The Mechanical and Brittle Properties of Gas Pipeline in Service


Vol. 132 (2017)


No. 4

The Mechanical and Brittle Properties of Gas Pipeline in Service† M. Hagarová∗ , J. Cervová, M. Fujda, M. Mihaliková and A. Lišková

Institute of Materials, Faculty of Metallurgy, Technical University of Košice, 042 00 Košice, Slovakia (Received September 11, 2016; in final form July 4, 2017) The paper deals with the determination of mechanical and brittle properties of gas pipeline after more than 40 years in operation. The heat affected zone in weld of pipeline is the risk area in terms of embrittlement structure, which resulted in an increase of yield strength and shift of transit temperature to more positive values. The specimens were cut from heat affected zone for this reason. The tensile test according to ISO 6892-1 showed the increase in yield strength: it had a value of 295 MPa at the beginning operation and 400 MPa after more than 40 years in pipeline operation was recorded. The transition temperature at the value of 20 ◦C was determined by using the Charpy impact test according to EN 10045-1. The operators of gas pipelines report that the mean temperature on the outer surface of pipe is about 4 ◦C during the winter. The risk of brittle fragile is very likely if the transition temperature is higher than operating temperature. DOI: 10.12693/APhysPolA.132.1238 PACS/topics: pipeline, steel, tensile test, Charpy impact test

1. Introduction Natural gas is the most utilised source of energy in Slovakia and its production constantly increases [1]. Gas is transported across Slovakia using transit system of length of approximately 2270 km. Gas distribution network of length of almost 33 000 km is connected to this transit system. The history of the building of the first line of transit system goes back to the seventies of the 20th century [2]. Steel is most frequently used construction material gas pipelines. The extensive use of steel for this purpose is based mostly on its good availability and low cost. The current trend in the development of gas distribution network focuses not only on prolongation of service life of the in-service pipelines but also on maintenance of operation safety of this structure. A number of factors affects the safety and reliability of gas pipelines, among them the way of laying down the pipes, operating conditions, mechanical stress related to changes in environmental conditions, corrosive aggressiveness of soil, climate (changes in temperature and water content of soil) and others [3, 4]. Therefore, it is important to know not only the condition of the steel pipes surface but also their mechanical and brittle-fracture properties resulting from changes in their structure. Ageing of steels is a consequence of interstitial nitrogen redistribution and partially also of carbon in Feα . Ageing of steel causes changes in strength properties and deformation characteristics potentially leading to pronounced embrittlement. The yield point, then, increases and reaches values close to the brit-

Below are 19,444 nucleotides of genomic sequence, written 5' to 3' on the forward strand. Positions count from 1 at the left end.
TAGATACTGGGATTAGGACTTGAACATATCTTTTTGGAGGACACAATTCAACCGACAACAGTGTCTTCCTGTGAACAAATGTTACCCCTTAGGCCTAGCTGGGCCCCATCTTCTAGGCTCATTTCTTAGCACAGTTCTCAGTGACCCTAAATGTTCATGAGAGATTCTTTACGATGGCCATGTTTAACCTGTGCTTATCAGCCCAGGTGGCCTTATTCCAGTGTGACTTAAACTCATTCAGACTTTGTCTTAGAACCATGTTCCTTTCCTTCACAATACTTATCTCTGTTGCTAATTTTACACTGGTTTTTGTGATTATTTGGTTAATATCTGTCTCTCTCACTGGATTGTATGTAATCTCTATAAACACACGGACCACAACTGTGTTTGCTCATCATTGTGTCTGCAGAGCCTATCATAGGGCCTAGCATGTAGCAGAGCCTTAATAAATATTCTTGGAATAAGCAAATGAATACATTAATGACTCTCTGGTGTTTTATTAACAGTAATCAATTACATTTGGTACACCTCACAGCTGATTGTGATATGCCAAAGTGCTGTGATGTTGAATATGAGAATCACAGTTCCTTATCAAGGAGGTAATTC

∗ corresponding † paper

tle strength. The notch sensitivity also increases and transition temperature of notch toughness shifts toward positive values [5–7]. 2. Experimental material and methods Mechanical properties of specimens of steel P295GH (in wt%: 0.17 C, 1.08 Mn, 0.25 Si, 0.028 P, 0.038 S) were determined by tensile test using an equipment ZWICK 1387 at temperature 20 ±3 ◦C and machine loading range of F = 0 ÷ 200 kN. Test rods of dimensions d0 = 5 mm and L0 = 10 mm were broken at a testing speed of 1 mm min−1 . Mechanical properties of steel (yield strength Re , tensile strength Rm and ductility A5 ) were determined on specimens cut perpendicular (T) to the pipe longitudinal axis. The test was carried out according to EN ISO 6892-1 [8]. The Charpy impact test for determination of brittle fracture properties of gas pipes was carried out using a Charpy pendulum according to EN 10045-2. The principle of this test is based on breaking the test specimen under conditions specified by EN 10045-1 and EN 10045-2 [9, 10]. The test was conducted in temperature intervals: from –20 ◦C to +20 ◦C — on the basis of report of gas pipelines operators, that in winter months the mean temperature on the outer surface of pipe is about 4 ◦C [11]. Fracture surfaces of specimens of the Charpy test were examined by electron microscope JEOL JSM-7000F. Criterion of impact energy K = 27 J was used to determine transition temperature of steel in heat affected zone (HAZ). The value of impact energy K was established according to the standard EN ISO 148-1 [12].